AMAZING footage captured by Mandurah Dolphin Rescue Group shows a wild dolphin giving birth – the first time such an event has been recorded in Australia.
The dolphin, named Squarecut, was spotted by a Mandurah Cruises tour guide on Wednesday (April 11), who became concerned the animal was injured or unwell.
They moved the boat closer and Squarecut swam to the vessel and turned on her side, which revealed the tail of a calf.
The birth took one-and-a-half hours, with the newborn’s first breath and first interaction with its mother captured on film.
Only a handful of people around the world have witnessed a dolphin giving birth in the wild.
Mandurah Dolphin Research Project team member Martin Van Aswegen said it was rare to witness a free-ranging dolphin give birth in the wild, as the mothers will typically avoid humans and distance themselves, given the sensitive nature of the event and the vulnerability of the mother and calf.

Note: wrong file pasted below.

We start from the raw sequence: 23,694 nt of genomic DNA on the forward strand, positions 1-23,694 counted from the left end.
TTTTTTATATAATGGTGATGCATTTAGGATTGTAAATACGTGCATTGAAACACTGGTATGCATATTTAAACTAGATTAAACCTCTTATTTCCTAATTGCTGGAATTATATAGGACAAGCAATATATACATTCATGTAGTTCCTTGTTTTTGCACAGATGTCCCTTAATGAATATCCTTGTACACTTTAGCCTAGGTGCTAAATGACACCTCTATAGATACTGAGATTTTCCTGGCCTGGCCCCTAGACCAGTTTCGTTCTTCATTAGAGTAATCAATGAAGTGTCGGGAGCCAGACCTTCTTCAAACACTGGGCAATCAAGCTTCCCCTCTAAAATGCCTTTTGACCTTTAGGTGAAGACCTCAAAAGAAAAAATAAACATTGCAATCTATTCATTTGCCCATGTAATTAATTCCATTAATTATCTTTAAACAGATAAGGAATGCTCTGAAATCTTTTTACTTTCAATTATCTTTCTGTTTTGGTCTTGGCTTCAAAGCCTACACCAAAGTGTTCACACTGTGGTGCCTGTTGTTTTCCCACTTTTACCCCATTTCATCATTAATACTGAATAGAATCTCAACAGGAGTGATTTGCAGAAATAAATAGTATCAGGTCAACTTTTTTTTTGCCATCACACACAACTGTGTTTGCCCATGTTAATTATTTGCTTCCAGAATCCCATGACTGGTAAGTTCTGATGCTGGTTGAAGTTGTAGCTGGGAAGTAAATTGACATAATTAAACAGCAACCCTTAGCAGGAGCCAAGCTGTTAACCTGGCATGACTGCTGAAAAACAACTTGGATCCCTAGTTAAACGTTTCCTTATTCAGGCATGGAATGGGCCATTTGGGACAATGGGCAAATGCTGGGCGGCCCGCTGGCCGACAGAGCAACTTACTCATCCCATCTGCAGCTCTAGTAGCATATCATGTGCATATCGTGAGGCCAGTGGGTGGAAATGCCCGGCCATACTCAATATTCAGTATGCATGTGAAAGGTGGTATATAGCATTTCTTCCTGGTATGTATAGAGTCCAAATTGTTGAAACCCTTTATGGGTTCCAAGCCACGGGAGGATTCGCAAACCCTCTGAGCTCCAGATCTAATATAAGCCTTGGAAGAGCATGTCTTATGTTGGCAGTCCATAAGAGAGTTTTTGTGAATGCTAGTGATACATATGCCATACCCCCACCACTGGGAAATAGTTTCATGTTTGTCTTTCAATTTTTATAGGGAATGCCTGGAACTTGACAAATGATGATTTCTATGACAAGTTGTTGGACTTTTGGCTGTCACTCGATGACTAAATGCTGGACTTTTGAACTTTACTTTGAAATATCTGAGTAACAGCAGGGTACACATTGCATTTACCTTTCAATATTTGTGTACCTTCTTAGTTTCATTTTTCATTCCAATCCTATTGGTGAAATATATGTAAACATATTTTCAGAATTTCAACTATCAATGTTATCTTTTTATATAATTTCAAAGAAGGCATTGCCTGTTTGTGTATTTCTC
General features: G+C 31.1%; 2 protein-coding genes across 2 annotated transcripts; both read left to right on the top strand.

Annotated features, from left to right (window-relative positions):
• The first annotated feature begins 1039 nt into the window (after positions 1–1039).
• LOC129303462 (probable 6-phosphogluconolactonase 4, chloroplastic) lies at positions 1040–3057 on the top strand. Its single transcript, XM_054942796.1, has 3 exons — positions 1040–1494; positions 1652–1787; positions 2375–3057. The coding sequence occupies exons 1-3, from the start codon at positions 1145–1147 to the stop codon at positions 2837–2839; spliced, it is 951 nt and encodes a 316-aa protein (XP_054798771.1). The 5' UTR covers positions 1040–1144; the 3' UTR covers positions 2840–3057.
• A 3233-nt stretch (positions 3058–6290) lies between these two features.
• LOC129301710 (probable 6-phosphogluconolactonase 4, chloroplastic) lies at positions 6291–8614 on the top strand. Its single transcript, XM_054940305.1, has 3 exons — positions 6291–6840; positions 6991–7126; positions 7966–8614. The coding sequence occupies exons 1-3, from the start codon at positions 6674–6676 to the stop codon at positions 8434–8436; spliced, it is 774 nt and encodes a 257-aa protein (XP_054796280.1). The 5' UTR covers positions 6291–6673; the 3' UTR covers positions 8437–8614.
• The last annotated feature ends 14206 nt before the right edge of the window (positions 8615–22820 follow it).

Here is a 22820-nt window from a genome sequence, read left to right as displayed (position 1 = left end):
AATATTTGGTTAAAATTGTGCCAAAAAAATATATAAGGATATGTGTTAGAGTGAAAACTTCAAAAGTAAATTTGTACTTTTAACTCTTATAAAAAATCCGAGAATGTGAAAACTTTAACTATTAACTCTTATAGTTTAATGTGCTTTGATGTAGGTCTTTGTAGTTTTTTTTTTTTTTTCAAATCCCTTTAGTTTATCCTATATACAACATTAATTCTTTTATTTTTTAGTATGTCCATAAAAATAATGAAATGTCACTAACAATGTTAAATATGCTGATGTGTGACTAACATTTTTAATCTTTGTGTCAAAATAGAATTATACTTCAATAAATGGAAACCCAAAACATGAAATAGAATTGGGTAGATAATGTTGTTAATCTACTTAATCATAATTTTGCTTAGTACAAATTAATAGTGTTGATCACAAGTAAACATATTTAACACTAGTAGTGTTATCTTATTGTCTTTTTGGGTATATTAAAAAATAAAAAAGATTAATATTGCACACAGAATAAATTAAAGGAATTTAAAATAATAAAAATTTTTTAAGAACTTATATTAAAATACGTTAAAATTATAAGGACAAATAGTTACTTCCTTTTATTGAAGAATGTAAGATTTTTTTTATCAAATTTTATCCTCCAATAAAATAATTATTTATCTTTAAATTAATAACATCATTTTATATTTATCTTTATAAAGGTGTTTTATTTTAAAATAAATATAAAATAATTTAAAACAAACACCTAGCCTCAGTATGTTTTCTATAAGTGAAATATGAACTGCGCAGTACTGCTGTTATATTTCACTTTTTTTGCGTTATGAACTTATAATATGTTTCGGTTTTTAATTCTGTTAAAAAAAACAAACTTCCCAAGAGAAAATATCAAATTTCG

“It is quite incredible that we know the precise time of birth of a wild dolphin – this just doesn’t happen when dealing with free-ranging dolphins,” he said.
“The mother Squarecut is a well-known Mandurah dolphin.
“She is regularly seen surfing alongside boats, especially across the Peel Inlet and into the Serpentine and Murray Rivers where she spends most of her time.
“The familiarity of the Mandurah Cruises tour boat meant Squarecut was comfortable enough to be in labour around it.”
The calf captured being born on the film has been named Pom-Pom, as chosen by crew on board.
This latest birth is part of a dolphin baby boom happening in Mandurah.
Incredibly, over the past three months, the region has welcomed 11 newborn dolphins, including six Mandurah Estuary calves, one Dawesville Cut calf and four Mandurah coastal calves.
A newborn dolphin generally stays by its mother’s side for up to three years, suckling her milk for the first 18 months.
This provides a unique opportunity for visitors to Mandurah, and locals, to view baby dolphins learning and foraging in their natural environment.
Current dolphin activity is further heightened due to the mating season, which has attracted a greater number of active males to the area.
Together with the start of the salmon run, this produces scenes of spectacular surfing, high flying and unusual foraging methods.